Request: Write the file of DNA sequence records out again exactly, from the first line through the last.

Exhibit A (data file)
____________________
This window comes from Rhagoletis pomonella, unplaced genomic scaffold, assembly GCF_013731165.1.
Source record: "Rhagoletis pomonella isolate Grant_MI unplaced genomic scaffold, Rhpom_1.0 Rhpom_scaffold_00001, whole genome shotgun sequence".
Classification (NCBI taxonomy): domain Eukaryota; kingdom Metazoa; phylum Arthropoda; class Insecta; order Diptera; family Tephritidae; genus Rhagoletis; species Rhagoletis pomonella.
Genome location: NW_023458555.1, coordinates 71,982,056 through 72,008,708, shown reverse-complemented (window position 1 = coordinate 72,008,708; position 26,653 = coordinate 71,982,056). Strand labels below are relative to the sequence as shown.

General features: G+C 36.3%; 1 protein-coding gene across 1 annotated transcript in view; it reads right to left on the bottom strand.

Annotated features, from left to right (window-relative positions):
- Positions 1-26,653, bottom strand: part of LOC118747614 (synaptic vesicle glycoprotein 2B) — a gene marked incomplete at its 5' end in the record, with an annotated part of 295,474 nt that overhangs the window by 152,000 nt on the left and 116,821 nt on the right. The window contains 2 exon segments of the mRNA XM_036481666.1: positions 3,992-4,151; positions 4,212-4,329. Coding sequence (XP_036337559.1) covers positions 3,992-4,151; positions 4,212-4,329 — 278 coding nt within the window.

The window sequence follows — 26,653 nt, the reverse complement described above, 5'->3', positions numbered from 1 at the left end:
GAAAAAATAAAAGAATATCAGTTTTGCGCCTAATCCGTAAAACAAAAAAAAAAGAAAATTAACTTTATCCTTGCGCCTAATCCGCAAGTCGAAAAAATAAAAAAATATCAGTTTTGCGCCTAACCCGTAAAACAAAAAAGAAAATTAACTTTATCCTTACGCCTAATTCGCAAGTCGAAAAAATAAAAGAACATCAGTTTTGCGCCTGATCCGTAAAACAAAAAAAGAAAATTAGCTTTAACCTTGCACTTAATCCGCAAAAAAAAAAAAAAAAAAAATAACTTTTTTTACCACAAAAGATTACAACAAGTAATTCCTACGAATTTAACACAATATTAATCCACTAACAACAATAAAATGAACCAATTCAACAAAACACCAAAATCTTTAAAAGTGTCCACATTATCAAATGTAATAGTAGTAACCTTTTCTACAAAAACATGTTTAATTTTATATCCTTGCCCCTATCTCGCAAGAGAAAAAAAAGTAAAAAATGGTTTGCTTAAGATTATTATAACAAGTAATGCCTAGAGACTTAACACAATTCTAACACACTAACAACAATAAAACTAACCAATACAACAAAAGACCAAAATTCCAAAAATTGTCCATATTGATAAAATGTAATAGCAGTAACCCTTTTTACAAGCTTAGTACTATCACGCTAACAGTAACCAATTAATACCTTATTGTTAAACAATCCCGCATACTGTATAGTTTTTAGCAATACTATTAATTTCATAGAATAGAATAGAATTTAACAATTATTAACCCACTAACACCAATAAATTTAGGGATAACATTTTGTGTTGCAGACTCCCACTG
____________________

This window comes from Rhagoletis pomonella, unplaced genomic scaffold, assembly GCF_013731165.1.
Source record: "Rhagoletis pomonella isolate Grant_MI unplaced genomic scaffold, Rhpom_1.0 Rhpom_scaffold_00001, whole genome shotgun sequence".
Classification (NCBI taxonomy): domain Eukaryota; kingdom Metazoa; phylum Arthropoda; class Insecta; order Diptera; family Tephritidae; genus Rhagoletis; species Rhagoletis pomonella.
Genome location: NW_023458555.1, coordinates 71,982,056 through 72,008,708, shown reverse-complemented (window position 1 = coordinate 72,008,708; position 26,653 = coordinate 71,982,056). Strand labels below are relative to the sequence as shown.

General features: G+C 36.3%; 1 protein-coding gene across 1 annotated transcript in view; it reads right to left on the bottom strand.

Annotated features, from left to right (window-relative positions):
- Positions 1-26,653, bottom strand: part of LOC118747614 (synaptic vesicle glycoprotein 2B) — a gene marked incomplete at its 5' end in the record, with an annotated part of 295,474 nt that overhangs the window by 152,000 nt on the left and 116,821 nt on the right. The window contains 2 exon segments of the mRNA XM_036481666.1: positions 3,992-4,151; positions 4,212-4,329. Coding sequence (XP_036337559.1) covers positions 3,992-4,151; positions 4,212-4,329 — 278 coding nt within the window.

The window sequence follows — 26,653 nt, the reverse complement described above, 5'->3', positions numbered from 1 at the left end:
GAAAAAATAAAAGAATATCAGTTTTGCGCCTAATCCGTAAAACAAAAAAAAAAGAAAATTAACTTTATCCTTGCGCCTAATCCGCAAGTCGAAAAAATAAAAAAATATCAGTTTTGCGCCTAACCCGTAAAACAAAAAAGAAAATTAACTTTATCCTTACGCCTAATTCGCAAGTCGAAAAAATAAAAGAACATCAGTTTTGCGCCTGATCCGTAAAACAAAAAAAGAAAATTAGCTTTAACCTTGCACTTAATCCGCAAAAAAAAAAAAAAAAAAAATAACTTTTTTTACCACAAAAGATTACAACAAGTAATTCCTACGAATTTAACACAATATTAATCCACTAACAACAATAAAATGAACCAATTCAACAAAACACCAAAATCTTTAAAAGTGTCCACATTATCAAATGTAATAGTAGTAACCTTTTCTACAAAAACATGTTTAATTTTATATCCTTGCCCCTATCTCGCAAGAGAAAAAAAAGTAAAAAATGGTTTGCTTAAGATTATTATAACAAGTAATGCCTAGAGACTTAACACAATTCTAACACACTAACAACAATAAAACTAACCAATACAACAAAAGACCAAAATTCCAAAAATTGTCCATATTGATAAAATGTAATAGCAGTAACCCTTTTTACAAGCTTAGTACTATCACGCTAACAGTAACCAATTAATACCTTATTGTTAAACAATCCCGCATACTGTATAGTTTTTAGCAATACTATTAATTTCATAGAATAGAATAGAATTTAACAATTATTAACCCACTAACACCAATAAATTTAGGGATAACATTTTGTGTTGCAGACTCCCACTG